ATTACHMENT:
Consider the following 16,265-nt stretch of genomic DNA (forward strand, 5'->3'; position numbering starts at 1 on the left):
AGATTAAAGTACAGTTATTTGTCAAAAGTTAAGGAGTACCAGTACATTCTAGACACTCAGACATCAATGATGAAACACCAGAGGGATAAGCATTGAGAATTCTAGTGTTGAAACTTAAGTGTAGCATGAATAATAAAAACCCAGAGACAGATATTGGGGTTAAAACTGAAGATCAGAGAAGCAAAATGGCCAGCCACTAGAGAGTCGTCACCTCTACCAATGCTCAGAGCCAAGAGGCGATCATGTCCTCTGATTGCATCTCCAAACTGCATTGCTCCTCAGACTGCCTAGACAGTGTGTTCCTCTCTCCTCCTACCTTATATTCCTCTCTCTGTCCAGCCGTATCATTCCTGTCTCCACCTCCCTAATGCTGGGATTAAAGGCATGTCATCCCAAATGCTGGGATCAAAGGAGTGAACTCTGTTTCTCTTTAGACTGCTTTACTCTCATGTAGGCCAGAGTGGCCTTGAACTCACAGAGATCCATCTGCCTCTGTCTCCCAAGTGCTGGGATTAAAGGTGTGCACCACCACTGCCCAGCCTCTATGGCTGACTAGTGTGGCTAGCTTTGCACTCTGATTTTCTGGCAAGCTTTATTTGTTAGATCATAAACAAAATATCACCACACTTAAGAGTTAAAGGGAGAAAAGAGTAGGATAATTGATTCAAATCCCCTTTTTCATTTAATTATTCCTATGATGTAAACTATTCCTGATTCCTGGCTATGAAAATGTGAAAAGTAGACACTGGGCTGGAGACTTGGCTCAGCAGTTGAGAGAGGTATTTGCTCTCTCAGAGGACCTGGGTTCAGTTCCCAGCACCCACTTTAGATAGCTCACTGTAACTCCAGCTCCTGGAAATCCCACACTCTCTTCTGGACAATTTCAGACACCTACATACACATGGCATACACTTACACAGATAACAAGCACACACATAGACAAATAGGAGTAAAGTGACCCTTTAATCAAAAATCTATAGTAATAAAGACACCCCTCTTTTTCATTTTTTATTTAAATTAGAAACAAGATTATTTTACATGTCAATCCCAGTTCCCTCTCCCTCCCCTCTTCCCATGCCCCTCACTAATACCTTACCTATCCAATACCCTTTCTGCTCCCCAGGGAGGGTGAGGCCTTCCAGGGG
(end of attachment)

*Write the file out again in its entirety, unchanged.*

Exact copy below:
Consider the following 16,265-nt stretch of genomic DNA (forward strand, 5'->3'; position numbering starts at 1 on the left):
AGATTAAAGTACAGTTATTTGTCAAAAGTTAAGGAGTACCAGTACATTCTAGACACTCAGACATCAATGATGAAACACCAGAGGGATAAGCATTGAGAATTCTAGTGTTGAAACTTAAGTGTAGCATGAATAATAAAAACCCAGAGACAGATATTGGGGTTAAAACTGAAGATCAGAGAAGCAAAATGGCCAGCCACTAGAGAGTCGTCACCTCTACCAATGCTCAGAGCCAAGAGGCGATCATGTCCTCTGATTGCATCTCCAAACTGCATTGCTCCTCAGACTGCCTAGACAGTGTGTTCCTCTCTCCTCCTACCTTATATTCCTCTCTCTGTCCAGCCGTATCATTCCTGTCTCCACCTCCCTAATGCTGGGATTAAAGGCATGTCATCCCAAATGCTGGGATCAAAGGAGTGAACTCTGTTTCTCTTTAGACTGCTTTACTCTCATGTAGGCCAGAGTGGCCTTGAACTCACAGAGATCCATCTGCCTCTGTCTCCCAAGTGCTGGGATTAAAGGTGTGCACCACCACTGCCCAGCCTCTATGGCTGACTAGTGTGGCTAGCTTTGCACTCTGATTTTCTGGCAAGCTTTATTTGTTAGATCATAAACAAAATATCACCACACTTAAGAGTTAAAGGGAGAAAAGAGTAGGATAATTGATTCAAATCCCCTTTTTCATTTAATTATTCCTATGATGTAAACTATTCCTGATTCCTGGCTATGAAAATGTGAAAAGTAGACACTGGGCTGGAGACTTGGCTCAGCAGTTGAGAGAGGTATTTGCTCTCTCAGAGGACCTGGGTTCAGTTCCCAGCACCCACTTTAGATAGCTCACTGTAACTCCAGCTCCTGGAAATCCCACACTCTCTTCTGGACAATTTCAGACACCTACATACACATGGCATACACTTACACAGATAACAAGCACACACATAGACAAATAGGAGTAAAGTGACCCTTTAATCAAAAATCTATAGTAATAAAGACACCCCTCTTTTTCATTTTTTATTTAAATTAGAAACAAGATTATTTTACATGTCAATCCCAGTTCCCTCTCCCTCCCCTCTTCCCATGCCCCTCACTAATACCTTACCTATCCAATACCCTTTCTGCTCCCCAGGGAGGGTGAGGCCTTCCAGGGG